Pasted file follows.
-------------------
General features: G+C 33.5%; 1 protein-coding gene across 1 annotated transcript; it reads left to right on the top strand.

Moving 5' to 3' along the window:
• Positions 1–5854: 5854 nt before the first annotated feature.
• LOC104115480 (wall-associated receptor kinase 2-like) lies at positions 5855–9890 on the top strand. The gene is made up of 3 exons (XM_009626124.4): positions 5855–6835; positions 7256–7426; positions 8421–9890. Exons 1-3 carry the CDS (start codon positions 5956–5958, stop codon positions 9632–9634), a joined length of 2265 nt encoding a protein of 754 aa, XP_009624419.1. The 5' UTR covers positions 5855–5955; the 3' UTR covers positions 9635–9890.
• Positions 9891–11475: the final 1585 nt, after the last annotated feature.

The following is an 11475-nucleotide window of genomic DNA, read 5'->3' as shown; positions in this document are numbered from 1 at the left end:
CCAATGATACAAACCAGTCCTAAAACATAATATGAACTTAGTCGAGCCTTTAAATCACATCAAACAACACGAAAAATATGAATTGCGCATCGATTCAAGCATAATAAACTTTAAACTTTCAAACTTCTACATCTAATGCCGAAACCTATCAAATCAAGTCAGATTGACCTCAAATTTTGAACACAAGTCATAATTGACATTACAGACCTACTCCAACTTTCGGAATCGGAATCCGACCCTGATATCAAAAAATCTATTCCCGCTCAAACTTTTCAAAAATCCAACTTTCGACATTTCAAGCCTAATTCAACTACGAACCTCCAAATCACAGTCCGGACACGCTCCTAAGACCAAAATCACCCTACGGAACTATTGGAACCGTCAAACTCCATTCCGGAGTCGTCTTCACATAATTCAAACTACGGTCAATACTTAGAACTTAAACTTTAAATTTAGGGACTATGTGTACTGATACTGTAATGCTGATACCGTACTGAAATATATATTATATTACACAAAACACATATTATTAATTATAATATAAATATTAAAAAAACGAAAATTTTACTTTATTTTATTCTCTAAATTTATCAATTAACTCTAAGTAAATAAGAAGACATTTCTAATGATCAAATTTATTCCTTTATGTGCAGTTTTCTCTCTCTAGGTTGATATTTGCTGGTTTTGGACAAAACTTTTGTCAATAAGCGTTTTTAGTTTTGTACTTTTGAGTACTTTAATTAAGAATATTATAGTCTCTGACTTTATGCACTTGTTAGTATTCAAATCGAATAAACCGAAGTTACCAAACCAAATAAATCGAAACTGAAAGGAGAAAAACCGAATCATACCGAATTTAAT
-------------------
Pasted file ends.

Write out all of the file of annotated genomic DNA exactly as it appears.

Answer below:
General features: G+C 33.5%; 1 protein-coding gene across 1 annotated transcript; it reads left to right on the top strand.

Moving 5' to 3' along the window:
• Positions 1–5854: 5854 nt before the first annotated feature.
• LOC104115480 (wall-associated receptor kinase 2-like) lies at positions 5855–9890 on the top strand. The gene is made up of 3 exons (XM_009626124.4): positions 5855–6835; positions 7256–7426; positions 8421–9890. Exons 1-3 carry the CDS (start codon positions 5956–5958, stop codon positions 9632–9634), a joined length of 2265 nt encoding a protein of 754 aa, XP_009624419.1. The 5' UTR covers positions 5855–5955; the 3' UTR covers positions 9635–9890.
• Positions 9891–11475: the final 1585 nt, after the last annotated feature.

The following is an 11475-nucleotide window of genomic DNA, read 5'->3' as shown; positions in this document are numbered from 1 at the left end:
CCAATGATACAAACCAGTCCTAAAACATAATATGAACTTAGTCGAGCCTTTAAATCACATCAAACAACACGAAAAATATGAATTGCGCATCGATTCAAGCATAATAAACTTTAAACTTTCAAACTTCTACATCTAATGCCGAAACCTATCAAATCAAGTCAGATTGACCTCAAATTTTGAACACAAGTCATAATTGACATTACAGACCTACTCCAACTTTCGGAATCGGAATCCGACCCTGATATCAAAAAATCTATTCCCGCTCAAACTTTTCAAAAATCCAACTTTCGACATTTCAAGCCTAATTCAACTACGAACCTCCAAATCACAGTCCGGACACGCTCCTAAGACCAAAATCACCCTACGGAACTATTGGAACCGTCAAACTCCATTCCGGAGTCGTCTTCACATAATTCAAACTACGGTCAATACTTAGAACTTAAACTTTAAATTTAGGGACTATGTGTACTGATACTGTAATGCTGATACCGTACTGAAATATATATTATATTACACAAAACACATATTATTAATTATAATATAAATATTAAAAAAACGAAAATTTTACTTTATTTTATTCTCTAAATTTATCAATTAACTCTAAGTAAATAAGAAGACATTTCTAATGATCAAATTTATTCCTTTATGTGCAGTTTTCTCTCTCTAGGTTGATATTTGCTGGTTTTGGACAAAACTTTTGTCAATAAGCGTTTTTAGTTTTGTACTTTTGAGTACTTTAATTAAGAATATTATAGTCTCTGACTTTATGCACTTGTTAGTATTCAAATCGAATAAACCGAAGTTACCAAACCAAATAAATCGAAACTGAAAGGAGAAAAACCGAATCATACCGAATTTAAT